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Cartridge bottom bracket - extreme spindle resistance normal?

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Cartridge bottom bracket - extreme spindle resistance normal?

Old 03-13-20, 11:46 PM
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polymorphself 
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Cartridge bottom bracket - extreme spindle resistance normal?

So I've installed my first sealed cartridge bottrom bracket onto a 70s Nishiki. With vintage BB's I'm used to very little spindle resistance, they spin very easily by hand. With this one, it's very difficult to spin with my hand, although it is a smooth spin all the way around. Is this something that is normal and changes when there is weight put onto the BB? If I were to install the crank arms and pedals right now (I would, but can't currently for various reasons), and put them at 6 and 12, there's no way they would swing down on their own.

For what it's worth it's a cheaper BB - a Sunlite Sl-26, but it's what my LBS usually has on hand and they haven't steered me wrong with anything else in the past. A friend also has this in her 81 Fuji and it seems to work well for her.

Thanks

Last edited by polymorphself; 03-13-20 at 11:57 PM.
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Old 03-14-20, 01:06 AM
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I don't have experience with Sunlite anything and not too much with cartridge bbs outside Shimano or Phil Wood. So it's good that I'm responding first... I would return it and buy a $21 UN55 on ebay. Then follow the generally practiced torque settings and use of blue Loctite for the adjustable cup.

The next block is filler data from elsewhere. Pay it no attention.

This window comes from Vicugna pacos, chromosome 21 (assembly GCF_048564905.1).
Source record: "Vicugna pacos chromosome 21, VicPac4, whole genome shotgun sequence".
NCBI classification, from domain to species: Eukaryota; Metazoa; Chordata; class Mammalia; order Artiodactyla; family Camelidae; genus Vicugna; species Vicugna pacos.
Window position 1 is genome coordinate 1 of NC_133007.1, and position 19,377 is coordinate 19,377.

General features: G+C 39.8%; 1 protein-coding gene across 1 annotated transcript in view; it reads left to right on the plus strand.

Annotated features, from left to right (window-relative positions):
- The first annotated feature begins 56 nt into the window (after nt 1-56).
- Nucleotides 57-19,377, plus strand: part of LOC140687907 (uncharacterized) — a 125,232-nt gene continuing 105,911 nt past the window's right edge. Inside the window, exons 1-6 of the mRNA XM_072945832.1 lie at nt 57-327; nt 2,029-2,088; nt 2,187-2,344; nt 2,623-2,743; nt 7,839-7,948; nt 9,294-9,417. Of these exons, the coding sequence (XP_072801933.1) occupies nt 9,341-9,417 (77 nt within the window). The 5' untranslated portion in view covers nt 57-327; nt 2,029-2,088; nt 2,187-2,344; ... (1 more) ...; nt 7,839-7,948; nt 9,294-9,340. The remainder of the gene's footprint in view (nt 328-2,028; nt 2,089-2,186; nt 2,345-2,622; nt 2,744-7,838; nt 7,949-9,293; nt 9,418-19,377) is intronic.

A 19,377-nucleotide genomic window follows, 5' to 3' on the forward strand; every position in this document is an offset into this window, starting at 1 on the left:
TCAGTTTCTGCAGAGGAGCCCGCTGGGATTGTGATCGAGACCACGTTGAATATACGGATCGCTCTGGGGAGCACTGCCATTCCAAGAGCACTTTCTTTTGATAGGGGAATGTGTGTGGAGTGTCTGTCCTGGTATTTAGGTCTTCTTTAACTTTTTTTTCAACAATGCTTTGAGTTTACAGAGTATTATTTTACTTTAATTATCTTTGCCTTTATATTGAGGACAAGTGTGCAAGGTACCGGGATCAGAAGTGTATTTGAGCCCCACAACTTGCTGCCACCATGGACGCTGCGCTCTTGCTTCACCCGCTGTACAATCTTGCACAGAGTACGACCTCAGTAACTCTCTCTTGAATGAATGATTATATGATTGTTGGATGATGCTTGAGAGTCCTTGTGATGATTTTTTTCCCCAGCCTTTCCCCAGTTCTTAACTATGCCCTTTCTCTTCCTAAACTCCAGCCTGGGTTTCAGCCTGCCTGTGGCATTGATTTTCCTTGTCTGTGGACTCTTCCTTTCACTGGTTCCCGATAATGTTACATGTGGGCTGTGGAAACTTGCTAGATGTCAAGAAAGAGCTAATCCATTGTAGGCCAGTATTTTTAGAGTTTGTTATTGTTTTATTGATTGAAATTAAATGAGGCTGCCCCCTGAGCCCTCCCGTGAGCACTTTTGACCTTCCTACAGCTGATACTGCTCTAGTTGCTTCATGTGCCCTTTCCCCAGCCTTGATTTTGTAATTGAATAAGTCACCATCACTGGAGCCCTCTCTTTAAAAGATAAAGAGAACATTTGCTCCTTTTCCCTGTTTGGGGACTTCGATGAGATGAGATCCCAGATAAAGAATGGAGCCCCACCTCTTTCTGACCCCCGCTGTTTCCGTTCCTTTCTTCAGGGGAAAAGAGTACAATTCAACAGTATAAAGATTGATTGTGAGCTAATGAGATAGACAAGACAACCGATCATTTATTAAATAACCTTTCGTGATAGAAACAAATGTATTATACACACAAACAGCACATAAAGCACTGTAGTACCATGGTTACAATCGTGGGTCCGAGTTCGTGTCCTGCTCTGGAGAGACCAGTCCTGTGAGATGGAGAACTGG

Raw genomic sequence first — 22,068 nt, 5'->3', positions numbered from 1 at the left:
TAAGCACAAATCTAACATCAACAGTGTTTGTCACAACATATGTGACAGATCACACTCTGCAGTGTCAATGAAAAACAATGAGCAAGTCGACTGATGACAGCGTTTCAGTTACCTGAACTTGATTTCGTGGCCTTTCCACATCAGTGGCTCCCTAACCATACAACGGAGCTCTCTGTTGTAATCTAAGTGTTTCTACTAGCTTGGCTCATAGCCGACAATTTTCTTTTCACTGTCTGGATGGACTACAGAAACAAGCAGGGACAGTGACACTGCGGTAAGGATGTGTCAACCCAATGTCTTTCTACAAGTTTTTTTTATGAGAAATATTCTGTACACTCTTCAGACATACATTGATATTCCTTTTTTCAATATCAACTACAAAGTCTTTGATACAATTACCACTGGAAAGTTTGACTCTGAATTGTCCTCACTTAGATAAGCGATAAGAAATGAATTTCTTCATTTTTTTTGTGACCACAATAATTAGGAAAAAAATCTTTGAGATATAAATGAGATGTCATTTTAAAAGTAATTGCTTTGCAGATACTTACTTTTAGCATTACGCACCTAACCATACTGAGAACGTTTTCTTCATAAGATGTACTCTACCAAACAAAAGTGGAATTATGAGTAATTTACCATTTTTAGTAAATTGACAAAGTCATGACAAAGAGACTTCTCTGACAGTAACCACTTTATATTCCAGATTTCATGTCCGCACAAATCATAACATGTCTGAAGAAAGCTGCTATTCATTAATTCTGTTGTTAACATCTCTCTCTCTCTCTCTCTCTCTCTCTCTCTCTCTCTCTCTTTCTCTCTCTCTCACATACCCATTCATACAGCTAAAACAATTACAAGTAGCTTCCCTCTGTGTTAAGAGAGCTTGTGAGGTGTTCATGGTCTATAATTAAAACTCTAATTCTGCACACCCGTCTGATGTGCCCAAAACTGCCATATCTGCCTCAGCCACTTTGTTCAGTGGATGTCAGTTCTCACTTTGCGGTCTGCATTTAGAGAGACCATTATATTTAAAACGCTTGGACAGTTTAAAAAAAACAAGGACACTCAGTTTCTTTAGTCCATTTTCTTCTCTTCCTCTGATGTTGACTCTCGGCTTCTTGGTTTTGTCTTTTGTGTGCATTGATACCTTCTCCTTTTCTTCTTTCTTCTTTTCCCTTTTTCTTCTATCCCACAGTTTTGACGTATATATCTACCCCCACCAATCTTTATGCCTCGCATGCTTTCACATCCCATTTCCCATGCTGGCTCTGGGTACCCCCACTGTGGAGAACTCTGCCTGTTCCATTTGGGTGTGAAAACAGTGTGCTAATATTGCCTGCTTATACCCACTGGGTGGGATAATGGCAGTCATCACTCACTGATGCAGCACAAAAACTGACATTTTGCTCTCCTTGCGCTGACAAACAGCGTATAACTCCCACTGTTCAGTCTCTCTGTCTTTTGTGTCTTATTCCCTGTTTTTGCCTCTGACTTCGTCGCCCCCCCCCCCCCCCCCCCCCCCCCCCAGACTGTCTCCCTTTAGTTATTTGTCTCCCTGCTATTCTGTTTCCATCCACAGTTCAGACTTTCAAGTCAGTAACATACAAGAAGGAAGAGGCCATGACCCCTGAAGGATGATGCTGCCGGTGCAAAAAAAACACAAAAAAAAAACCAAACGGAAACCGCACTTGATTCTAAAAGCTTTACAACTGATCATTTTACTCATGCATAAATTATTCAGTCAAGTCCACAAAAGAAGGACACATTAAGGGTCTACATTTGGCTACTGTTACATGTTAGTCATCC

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Old 03-14-20, 01:29 AM
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I've used a couple of SunLite brand bits and pieces. They're decent knockoffs of name brand stuff, comparable to SunRace in quality. The Sunlite SL-26 appears to be a knockoff of the well regarded Shimano BB-UN26 (which is also fairly inexpensive), so it's probably fine.

Might just need some break-in rides. The cartridge probably has a rubber or plastic seal and metal retaining ring, so there's bound to be some resistance at first. Put on a crank arm and you probably can't feel any resistance at all. When pedaling it might cost 1/2 Watt.

Depending on which engineer you ask, they'll either say sealed cartridge bearings are worth the very slight increase in resistance in exchange for reduced maintenance; or a drag and not worth the loss of performance. For my hybrids I'll probably switch to sealed cartridge BBs next time I overhaul 'em. Not sure yet about my road bikes.

BTW, some sealed loose bearing/cup & cone types can be a bit draggy. The rubber seals do add some friction. Some folks will grease the rubber, or use PTFE, moly, something to slick 'em up a bit. My big ol' heavy comfort hybrid/errand bike has draggy sealed bearings. I don't worry about it on that bike. It's worth the imperceptible drag in exchange for not needing to service it... like, ever. Maybe if something goes wrong. But I'm not gonna redo everything on a $100 errand bike every year.

But on my road bikes, well... let's just say I was one of those kooks who replaced the grease in my hubs with light oil or WD-40 just before crits or long fast rides. Probably made absolutely zero difference considering my very middling physical abilities on a bike. But it sure felt fast.